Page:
Lilith is not your garden variety 19th century spinster, let it be said. She has terrible teeth frozen in a murderous grin, beady eyes bent on watching you take your last breath, and black, long, curving fingernails just perfect for slicing through youthful flesh. To paraphrase the Terminator, “she can’t be reasoned with, she can’t be bargained with, and she will not STOP until you are dead.” Hunter thought he was just gonna get some ratings for his podcast, and poor Alice and Lauren, while clearly spooked by disturbing visions and understandable apprehension, try to go along with the proceedings semi-enthusiastically. Nate, Lauren’s boyfriend (George Tutie), is not happy about the big “Beyond the Veil” fiesta and leaves the proceedings early. You can probably guess what happens to him. This Lilith gal, though a little too pleased with herself for her demonic ways, has an agenda, and unless the somewhat smug Mister Perry can suss out what to do, Ratchet will NOT bury the hatchet. It’s best not to get too attached to any of the characters in this film, to say the least. While most of the acting is simply functional, Newberry puts some real energy into her role as Alice and has you believing some of this craziness is really happening. She’s a gifted actress with a slew of credits as it turns out. Jaeger has a kind of generic charisma, and Burke acts like she’s at least trying. As for the nasty Ms Ratchet, her makeup designer deserves as much credit as the actress, although being singularly demonic for over 90 minutes has gotta take some concentration. The guy putting this vision on screen in its totality, however, is writer/director Eddie Lengyel, who has a good sense of pacing and a clear understanding of common horror movie tropes… the jump scare, the build-up, the power of an evil face, et cetera. Although everything in the movie is something we’ve seen before, Lengvel knows the formula well. Certain things are kind of ridiculous: the shrunken head itself, the ludicrous scene where Hunter evades Lilith by hiding in a bathroom stall with the door not even fully closed (I mean, come on… if you’re a demon and you’ve shown your ability to float in and out of EVERY physical space, how would a BATHROOM stall flummox you when you’re victim hunting?), the supposedly “crowded” party which seems to boast no more than a few dozen participants. I also was annoyed at the lack of genuine emotion shown when various characters found out their significant other had bought it. I can’t elaborate without giving stuff away, but come on… you’re gonna cry and be in anguish if your loved one is now history at the hands of a demonic old woman, right? There are a couple of exceptions to this complaint, thankfully.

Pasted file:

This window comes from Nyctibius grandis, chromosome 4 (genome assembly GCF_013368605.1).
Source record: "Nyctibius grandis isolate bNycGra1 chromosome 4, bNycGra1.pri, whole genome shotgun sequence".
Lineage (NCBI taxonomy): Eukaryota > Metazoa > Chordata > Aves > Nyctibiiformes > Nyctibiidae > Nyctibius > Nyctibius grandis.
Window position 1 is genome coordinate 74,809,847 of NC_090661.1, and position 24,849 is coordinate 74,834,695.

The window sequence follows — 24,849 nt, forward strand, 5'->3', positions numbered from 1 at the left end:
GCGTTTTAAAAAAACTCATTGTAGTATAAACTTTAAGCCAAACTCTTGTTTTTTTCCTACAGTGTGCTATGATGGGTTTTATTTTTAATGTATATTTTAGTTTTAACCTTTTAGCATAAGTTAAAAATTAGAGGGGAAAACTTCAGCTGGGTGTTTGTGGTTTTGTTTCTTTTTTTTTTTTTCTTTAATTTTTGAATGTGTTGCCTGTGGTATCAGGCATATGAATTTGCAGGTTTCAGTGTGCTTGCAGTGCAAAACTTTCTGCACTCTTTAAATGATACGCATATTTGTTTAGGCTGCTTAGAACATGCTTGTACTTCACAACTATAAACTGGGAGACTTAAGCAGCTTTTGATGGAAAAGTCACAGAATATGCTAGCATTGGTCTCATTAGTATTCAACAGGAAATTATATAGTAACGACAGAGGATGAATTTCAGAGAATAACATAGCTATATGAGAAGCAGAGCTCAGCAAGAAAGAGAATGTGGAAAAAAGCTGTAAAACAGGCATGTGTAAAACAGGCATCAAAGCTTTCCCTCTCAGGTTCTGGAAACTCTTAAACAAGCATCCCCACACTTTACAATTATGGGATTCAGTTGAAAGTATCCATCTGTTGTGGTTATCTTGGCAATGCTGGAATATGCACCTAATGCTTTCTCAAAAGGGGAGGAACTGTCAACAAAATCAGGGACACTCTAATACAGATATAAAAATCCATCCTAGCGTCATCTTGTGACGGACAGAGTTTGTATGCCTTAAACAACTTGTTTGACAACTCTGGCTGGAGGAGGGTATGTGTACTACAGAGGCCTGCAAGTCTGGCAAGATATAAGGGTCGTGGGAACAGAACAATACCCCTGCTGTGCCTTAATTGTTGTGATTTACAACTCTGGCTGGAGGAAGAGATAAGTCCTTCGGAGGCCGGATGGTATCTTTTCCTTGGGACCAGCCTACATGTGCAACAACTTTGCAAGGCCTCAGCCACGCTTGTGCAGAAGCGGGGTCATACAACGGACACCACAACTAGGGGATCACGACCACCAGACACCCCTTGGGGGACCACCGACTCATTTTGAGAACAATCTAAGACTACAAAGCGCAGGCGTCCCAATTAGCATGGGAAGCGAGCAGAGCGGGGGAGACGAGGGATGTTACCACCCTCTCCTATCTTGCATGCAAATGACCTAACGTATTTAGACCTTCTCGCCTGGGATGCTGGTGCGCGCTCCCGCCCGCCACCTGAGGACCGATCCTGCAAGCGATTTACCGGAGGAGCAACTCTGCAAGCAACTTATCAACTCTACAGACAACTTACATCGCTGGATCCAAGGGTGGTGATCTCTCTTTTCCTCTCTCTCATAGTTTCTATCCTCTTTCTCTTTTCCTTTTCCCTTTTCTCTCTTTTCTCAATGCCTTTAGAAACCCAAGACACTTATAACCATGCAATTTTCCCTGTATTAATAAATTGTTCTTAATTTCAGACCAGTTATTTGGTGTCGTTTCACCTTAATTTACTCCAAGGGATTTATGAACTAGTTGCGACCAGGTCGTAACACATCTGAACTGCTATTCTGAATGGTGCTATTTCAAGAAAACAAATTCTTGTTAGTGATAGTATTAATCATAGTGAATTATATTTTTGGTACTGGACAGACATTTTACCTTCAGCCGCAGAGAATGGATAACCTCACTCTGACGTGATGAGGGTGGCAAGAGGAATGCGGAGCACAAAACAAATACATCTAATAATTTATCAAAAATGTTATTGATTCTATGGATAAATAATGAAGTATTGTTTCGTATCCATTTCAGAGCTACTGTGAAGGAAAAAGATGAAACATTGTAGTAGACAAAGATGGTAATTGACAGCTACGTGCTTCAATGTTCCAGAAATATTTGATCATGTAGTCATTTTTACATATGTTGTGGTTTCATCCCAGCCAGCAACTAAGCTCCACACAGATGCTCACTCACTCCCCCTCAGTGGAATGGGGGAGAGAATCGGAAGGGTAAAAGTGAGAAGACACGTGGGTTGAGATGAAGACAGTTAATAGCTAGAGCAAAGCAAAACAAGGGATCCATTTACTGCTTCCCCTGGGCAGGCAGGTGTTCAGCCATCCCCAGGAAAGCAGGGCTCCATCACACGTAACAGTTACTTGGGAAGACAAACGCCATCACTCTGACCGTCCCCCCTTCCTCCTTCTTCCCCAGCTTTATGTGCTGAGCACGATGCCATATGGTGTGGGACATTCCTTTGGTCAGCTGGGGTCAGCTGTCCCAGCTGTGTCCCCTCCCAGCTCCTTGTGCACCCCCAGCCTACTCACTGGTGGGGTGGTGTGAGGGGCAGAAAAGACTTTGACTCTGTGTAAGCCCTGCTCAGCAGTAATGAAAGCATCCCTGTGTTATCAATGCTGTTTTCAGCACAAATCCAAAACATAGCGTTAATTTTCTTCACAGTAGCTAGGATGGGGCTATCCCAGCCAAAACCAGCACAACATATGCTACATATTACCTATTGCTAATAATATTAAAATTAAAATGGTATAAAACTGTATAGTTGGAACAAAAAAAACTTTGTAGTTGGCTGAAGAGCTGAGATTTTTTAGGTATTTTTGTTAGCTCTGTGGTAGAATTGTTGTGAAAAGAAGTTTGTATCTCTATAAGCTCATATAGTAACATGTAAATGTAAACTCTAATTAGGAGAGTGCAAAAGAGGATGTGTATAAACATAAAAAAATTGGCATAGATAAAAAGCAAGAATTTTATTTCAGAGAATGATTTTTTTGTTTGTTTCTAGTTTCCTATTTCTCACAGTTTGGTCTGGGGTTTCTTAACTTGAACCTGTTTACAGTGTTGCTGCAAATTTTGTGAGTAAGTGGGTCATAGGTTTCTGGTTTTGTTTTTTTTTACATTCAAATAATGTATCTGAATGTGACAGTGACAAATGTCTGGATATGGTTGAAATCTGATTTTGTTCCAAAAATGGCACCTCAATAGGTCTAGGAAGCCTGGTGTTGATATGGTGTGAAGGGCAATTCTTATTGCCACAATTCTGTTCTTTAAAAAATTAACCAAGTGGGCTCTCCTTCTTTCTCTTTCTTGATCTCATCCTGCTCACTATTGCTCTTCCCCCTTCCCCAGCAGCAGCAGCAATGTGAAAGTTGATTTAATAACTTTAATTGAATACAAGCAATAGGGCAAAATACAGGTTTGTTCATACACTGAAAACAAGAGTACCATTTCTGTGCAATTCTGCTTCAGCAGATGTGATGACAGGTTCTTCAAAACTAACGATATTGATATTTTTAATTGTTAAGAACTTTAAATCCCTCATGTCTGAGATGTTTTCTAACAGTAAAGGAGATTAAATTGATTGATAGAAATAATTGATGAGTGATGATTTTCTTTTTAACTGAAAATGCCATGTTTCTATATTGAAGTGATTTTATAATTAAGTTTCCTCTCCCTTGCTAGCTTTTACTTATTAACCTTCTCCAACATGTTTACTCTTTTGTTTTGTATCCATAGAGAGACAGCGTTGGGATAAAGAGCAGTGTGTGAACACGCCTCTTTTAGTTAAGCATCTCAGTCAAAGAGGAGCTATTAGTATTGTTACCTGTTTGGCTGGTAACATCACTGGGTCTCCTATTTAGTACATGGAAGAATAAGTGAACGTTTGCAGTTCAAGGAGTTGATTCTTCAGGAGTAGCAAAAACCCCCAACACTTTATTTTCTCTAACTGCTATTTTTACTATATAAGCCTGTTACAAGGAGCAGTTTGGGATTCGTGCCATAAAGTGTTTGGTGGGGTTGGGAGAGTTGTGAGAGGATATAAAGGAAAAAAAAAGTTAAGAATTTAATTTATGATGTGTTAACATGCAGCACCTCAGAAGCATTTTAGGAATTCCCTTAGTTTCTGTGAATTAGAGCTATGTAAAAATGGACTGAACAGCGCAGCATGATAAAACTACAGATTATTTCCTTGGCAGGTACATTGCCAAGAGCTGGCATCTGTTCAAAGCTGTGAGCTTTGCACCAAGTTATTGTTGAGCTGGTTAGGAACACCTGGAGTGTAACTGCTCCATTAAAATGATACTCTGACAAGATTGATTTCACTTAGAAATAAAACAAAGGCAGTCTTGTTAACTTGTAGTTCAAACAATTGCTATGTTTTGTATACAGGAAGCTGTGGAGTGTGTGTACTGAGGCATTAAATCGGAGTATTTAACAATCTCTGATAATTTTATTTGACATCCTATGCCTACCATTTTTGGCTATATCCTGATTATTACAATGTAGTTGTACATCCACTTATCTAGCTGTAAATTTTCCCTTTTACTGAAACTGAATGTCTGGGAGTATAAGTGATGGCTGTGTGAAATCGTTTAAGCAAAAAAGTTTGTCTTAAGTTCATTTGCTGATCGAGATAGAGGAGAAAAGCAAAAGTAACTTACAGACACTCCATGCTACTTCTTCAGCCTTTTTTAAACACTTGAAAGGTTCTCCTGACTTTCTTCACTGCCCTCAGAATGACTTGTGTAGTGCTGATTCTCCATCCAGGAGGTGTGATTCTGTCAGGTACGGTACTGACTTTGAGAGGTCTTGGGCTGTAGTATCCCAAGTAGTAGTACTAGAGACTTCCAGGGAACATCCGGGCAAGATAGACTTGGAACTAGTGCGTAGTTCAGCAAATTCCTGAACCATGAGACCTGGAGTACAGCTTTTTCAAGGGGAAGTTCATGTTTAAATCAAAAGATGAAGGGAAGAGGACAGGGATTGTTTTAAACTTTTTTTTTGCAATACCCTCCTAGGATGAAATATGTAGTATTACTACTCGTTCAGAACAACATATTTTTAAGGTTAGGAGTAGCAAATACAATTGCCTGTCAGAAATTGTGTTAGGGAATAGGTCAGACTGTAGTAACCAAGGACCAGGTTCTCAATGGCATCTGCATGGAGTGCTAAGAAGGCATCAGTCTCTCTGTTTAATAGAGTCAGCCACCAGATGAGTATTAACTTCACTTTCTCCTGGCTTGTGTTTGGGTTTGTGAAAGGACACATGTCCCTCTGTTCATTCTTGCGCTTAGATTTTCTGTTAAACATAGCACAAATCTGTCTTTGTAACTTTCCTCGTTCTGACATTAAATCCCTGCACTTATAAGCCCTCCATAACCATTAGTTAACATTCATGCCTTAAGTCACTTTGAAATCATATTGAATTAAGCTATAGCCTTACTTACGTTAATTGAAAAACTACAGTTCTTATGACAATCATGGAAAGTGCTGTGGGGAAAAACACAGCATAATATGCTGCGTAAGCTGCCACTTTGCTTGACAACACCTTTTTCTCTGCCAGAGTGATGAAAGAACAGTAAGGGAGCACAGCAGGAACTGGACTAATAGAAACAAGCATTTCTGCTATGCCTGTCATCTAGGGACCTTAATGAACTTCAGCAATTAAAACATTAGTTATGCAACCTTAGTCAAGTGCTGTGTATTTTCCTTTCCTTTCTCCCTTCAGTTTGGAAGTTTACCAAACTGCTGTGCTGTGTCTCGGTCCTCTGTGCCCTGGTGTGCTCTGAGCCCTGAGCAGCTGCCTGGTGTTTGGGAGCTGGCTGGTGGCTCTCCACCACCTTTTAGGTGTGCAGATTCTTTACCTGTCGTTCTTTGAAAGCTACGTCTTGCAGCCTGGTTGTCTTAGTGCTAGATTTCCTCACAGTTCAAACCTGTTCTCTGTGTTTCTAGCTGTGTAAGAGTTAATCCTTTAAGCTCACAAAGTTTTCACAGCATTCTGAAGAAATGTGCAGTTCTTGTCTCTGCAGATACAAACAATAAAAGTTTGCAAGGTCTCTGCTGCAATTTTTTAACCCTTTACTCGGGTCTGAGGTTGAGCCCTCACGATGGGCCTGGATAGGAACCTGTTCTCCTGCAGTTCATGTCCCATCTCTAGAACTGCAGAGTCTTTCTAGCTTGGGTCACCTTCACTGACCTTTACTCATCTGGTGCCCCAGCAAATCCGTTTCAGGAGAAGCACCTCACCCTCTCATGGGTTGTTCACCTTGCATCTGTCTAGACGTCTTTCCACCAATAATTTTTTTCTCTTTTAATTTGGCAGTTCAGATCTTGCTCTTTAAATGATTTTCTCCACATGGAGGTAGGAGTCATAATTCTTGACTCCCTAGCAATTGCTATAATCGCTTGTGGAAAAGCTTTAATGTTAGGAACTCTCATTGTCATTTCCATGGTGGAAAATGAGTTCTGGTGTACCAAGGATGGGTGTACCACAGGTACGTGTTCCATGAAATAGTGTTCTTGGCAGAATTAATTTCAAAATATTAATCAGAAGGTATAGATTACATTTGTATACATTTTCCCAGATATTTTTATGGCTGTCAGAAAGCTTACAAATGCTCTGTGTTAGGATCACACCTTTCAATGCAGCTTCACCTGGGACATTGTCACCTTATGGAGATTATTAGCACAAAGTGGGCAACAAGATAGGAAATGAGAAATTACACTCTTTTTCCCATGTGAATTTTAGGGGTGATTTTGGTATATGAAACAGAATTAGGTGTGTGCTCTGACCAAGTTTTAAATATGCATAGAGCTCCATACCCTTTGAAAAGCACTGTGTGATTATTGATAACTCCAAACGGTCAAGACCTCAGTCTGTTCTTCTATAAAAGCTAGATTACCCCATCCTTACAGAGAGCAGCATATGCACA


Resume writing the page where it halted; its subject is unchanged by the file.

All this said, there is something admirably purposeful about …THE CURSE OF LILITH RATCHET. It keeps moving, it has a fairly riveting nasty at the center, and it uses music well (some of that supplied by Timothy Smith). And at least a few of the actors rise to the occasion. The biggest “curse” I find in movies like this is usually that they are boring and show stupid people behaving stupidly. I was not bored watching the film, and I didn’t groan that much watching these characters. So hey, let’s give this little fright flick its due. But Eddie, my boy, I don’t think Lilith could really be called a “poltergeist.” Look up the definition. This vengeful bitch belongs in another category; she doesn’t just move objects around. She does some serious slicin’ and dicin’, and in case you decide to do a sequel (there is a hint of that), lose the “p” word. Just a thought…


THE LIMEHOUSE GOLEM

(RLJ ENTERTAINMENT/NUMBER 9 FILMS/NEW SPARTA FILMS/LIPSYNC/HANWAY FILMS/DAY TRIPPER FILMS (109 minutes; Unrated); 2017)

If I had to come up with one word to describe THE LIMEHOUSE GOLEM, it would probably be “stylish.” However, that isn’t the way reviews work, so… let’s get to it, shall we? The film, based on the Peter Ackroyd novel, THE TRIAL OF ELIZABETH CREE (also known as DAN LEO AND THE LIMEHOUSE GOLEM), is a tightly woven murder mystery set in the Limehouse district of 1880 London. At the time, Limehouse was a dark and gritty place and, geographically, not too far from Jack the Ripper’s Whitechapel haunts of 1888. Thanks to the attention to detail by director Juan Carlos Medina, cinematographer Simon Dennis, set decorator Pilar Foy and all of the other talented individuals on the other side of the camera, the seediness and rather tawdry look and feel of the sets (especially the music hall, where much of the movie takes place) are as important to the plot as any single character.

THE LIMEHOUSE GOLEM (Olivia Cooke, Douglas Booth) (photo courtesy: NICOLA DOVE)